68 2. The demonization of the enemys leader: Comparing the leader with Hitler is a good start because of the instant images that Hitlers name provokes.

69 3. The demonization of the enemy as individuals. For example, to suggest the enemy is insane. 4. Atrocities: Even making up stories to whip up and strengthen emotional reactions.

70 Ottosen identifies several key stages of a military campaign to soften up public opinion through the media in preparation for an armed intervention.

71 The Preliminary Stageduring which the country concerned comes to the news, portrayed as a cause for mounting concern because of poverty/dictatorship/anarchy; The Justification Stageduring which big news is produced to lend urgency to the case for armed intervention to bring about a rapid restitution of normality;

72 The Implementation Stagewhen pooling and censorship provide control of coverage; The Aftermathduring which normality is portrayed as returning to the region, before it once again drops down the news agenda.

73 In the 1991 Gulf War, a U.S. public relations firm got a Kuwaiti Ambassadors daughter to pose as a nurse claiming she saw Iraqi troops killing babies in hospitals. The purpose of this was to create arousal and demonize Iraq so war was more acceptable. More information: dleEast/Iraq.asp

74 Military control of information during war time is also a major contributing factor to propaganda, especially when the media go along with it without question. The military recognizes the values of media and information control very well.

75 Overloading the media with information Ideological appeals Spinning information Withholding information Co-option and Collusion

76 Sometimes knowingly, sometimes unknowingly make a decision to be biased in their reporting, in favor of the Coalition troops. They travel with the forces; its a way to get cooperation

77 Journalists need the military for information and protection Journalists are supposed to objectively report on the military A journalist without information is an unemployed journalist

78 1. Decontextualizing violence: focusing on the irrational without looking at the reasons for unresolved conflicts and polarization. By drawing attention to one short but bloody outburst of violence, an outburst that is cast and investigated as unusual, other periods may implicitly be rendered normal. – quote from a Palestinian page on the Gaza conflict of 2006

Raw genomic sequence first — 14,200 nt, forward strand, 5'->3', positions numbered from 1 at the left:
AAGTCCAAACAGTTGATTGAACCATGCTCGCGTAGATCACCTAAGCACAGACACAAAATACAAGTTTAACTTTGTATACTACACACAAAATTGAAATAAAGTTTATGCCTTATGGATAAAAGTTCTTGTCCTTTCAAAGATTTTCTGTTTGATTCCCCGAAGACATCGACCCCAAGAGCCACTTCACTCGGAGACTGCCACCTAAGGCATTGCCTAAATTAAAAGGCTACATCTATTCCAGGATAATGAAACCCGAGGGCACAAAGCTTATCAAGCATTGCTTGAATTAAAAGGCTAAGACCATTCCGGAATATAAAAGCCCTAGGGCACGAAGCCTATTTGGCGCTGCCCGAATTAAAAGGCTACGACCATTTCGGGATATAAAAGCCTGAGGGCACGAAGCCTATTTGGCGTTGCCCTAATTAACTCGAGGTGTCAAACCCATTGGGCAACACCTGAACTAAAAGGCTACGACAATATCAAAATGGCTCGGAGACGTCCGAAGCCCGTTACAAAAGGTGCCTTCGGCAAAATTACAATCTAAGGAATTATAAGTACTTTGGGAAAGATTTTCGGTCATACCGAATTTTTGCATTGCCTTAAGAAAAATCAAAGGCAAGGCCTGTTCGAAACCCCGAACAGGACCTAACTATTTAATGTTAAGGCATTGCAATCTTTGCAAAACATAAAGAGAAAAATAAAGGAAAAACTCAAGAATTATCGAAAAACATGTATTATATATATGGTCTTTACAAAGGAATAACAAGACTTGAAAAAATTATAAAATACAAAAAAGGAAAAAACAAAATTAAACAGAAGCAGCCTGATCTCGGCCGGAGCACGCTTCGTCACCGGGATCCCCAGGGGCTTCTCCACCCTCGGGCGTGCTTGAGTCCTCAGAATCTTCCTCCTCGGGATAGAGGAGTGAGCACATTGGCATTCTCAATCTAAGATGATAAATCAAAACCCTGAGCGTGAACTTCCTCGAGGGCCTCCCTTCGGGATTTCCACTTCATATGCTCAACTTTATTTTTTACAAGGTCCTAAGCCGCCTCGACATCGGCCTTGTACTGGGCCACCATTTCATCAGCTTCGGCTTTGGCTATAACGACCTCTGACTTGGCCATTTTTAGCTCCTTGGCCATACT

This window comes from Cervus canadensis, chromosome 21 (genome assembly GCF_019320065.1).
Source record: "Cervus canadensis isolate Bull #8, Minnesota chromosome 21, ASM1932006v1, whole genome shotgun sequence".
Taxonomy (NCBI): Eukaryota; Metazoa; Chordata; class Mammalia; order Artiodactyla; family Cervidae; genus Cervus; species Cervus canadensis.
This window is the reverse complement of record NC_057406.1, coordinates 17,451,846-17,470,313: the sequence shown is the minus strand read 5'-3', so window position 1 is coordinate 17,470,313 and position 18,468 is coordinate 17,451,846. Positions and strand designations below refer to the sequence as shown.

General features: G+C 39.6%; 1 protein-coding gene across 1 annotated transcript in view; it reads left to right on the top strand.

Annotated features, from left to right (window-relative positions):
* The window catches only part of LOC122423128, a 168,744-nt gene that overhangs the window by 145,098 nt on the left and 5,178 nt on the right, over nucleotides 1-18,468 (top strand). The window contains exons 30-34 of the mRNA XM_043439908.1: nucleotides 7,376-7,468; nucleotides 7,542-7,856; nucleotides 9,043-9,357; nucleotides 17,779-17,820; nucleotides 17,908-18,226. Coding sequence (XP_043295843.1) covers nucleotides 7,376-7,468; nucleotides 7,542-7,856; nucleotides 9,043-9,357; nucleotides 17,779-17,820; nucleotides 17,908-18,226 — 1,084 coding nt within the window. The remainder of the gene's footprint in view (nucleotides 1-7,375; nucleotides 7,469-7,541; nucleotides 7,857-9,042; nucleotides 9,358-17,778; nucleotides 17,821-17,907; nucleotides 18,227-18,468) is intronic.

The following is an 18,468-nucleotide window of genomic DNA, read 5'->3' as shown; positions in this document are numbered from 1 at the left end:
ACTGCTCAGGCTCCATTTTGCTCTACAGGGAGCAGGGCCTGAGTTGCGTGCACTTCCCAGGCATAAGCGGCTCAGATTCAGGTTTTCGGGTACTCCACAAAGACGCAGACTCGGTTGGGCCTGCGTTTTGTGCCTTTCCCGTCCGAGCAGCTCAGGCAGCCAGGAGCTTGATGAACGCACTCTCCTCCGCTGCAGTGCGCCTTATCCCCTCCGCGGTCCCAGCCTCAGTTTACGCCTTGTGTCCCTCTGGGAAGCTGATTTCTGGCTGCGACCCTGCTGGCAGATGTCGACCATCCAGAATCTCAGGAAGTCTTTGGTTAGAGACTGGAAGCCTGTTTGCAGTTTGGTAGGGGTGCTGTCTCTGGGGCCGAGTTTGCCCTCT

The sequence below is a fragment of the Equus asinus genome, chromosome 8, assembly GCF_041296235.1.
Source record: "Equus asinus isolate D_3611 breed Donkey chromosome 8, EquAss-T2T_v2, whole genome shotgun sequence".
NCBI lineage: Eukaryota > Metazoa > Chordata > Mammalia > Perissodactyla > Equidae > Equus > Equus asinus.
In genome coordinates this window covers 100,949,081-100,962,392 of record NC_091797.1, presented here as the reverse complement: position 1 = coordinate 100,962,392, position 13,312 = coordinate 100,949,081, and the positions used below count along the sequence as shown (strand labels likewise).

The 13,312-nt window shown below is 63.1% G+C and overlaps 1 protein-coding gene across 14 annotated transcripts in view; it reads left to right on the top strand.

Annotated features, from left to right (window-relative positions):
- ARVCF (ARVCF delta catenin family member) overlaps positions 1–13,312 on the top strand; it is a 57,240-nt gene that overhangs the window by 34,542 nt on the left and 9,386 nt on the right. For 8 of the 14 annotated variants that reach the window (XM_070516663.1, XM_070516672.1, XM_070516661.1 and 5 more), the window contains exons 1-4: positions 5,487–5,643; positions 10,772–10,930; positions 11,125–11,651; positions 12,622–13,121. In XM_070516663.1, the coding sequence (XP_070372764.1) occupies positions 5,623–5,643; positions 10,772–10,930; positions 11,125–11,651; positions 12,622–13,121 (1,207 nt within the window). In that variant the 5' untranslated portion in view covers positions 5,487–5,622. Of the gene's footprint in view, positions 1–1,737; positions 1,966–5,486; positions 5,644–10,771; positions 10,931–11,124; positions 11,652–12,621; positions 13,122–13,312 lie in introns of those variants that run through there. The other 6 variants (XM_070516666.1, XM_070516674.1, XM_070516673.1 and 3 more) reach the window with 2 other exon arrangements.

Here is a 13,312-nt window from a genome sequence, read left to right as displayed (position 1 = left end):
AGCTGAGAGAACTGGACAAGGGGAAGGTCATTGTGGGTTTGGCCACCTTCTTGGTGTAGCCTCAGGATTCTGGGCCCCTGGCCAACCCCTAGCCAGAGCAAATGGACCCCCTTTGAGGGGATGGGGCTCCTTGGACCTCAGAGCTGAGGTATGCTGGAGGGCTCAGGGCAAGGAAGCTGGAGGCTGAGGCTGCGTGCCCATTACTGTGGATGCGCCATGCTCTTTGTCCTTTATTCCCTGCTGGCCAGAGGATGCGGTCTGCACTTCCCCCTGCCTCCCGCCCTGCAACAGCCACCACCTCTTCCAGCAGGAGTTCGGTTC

79 1. Decontextualizing violence: focusing on the irrational without looking at the reasons for unresolved conflicts and polarization. Another example: Rwandan genocide as ethnic conflict.

80 2. Dualism: reducing the number of parties in a conflict to two, when often more are involved. (Form of either/or fallacy). Such stories ignore internal populations of civilians who may not support either side, the differences within each side, and such outside or external forces as foreign governments and transnational companies.

81 3. Manicheanism: portraying one side as good and demonizing the other as evil. Examples: Post-genocide writing dismissed the notion of Tutsi massacres of Hutus and ignored the Tutsi-on-Hutu genocide of 1972 in Burundi. Rebels against tyrannical regimes often portrayed as heroes, despite legitimate concerns about them (Darfur, Libya, Afghanistans Mujahideen, Communists, etc)

82 3. Manicheanism: portraying one side as good and demonizing the other as evil. 4. Armageddon: presenting violence as inevitable, omitting alternatives. Example: Christians/Jews and Muslims have been fighting for a thousand years, so they (the other or both sides) only understand force.

83 5. Focusing on individual acts of violence while avoiding structural causes, like poverty, government neglect and military or police repression. Structural Violence 6. Confusion: focusing only on the conflict arena (i.e., the battlefield or location of violent incidents) but not on the forces and factors that influence the violence.

84 7. Excluding and omitting the bereaved, thus never explaining why there are acts of revenge and spirals of violence. 8. Failure to explore the causes of escalation and the impact of media coverage itself.

85 9. Failure to explore the goals of outside interventionists, especially big powers. 10. Failure to explore peace proposals and offer images of peaceful outcomes. 11. Confusing cease-fires and negotiations with actual peace.

86 12. Omitting reconciliation: conflicts tend to reemerge if attention is not paid to efforts to heal fractured societies. Omission reinforces fatalism and security dilemmas (perceived impossibility of cooperation)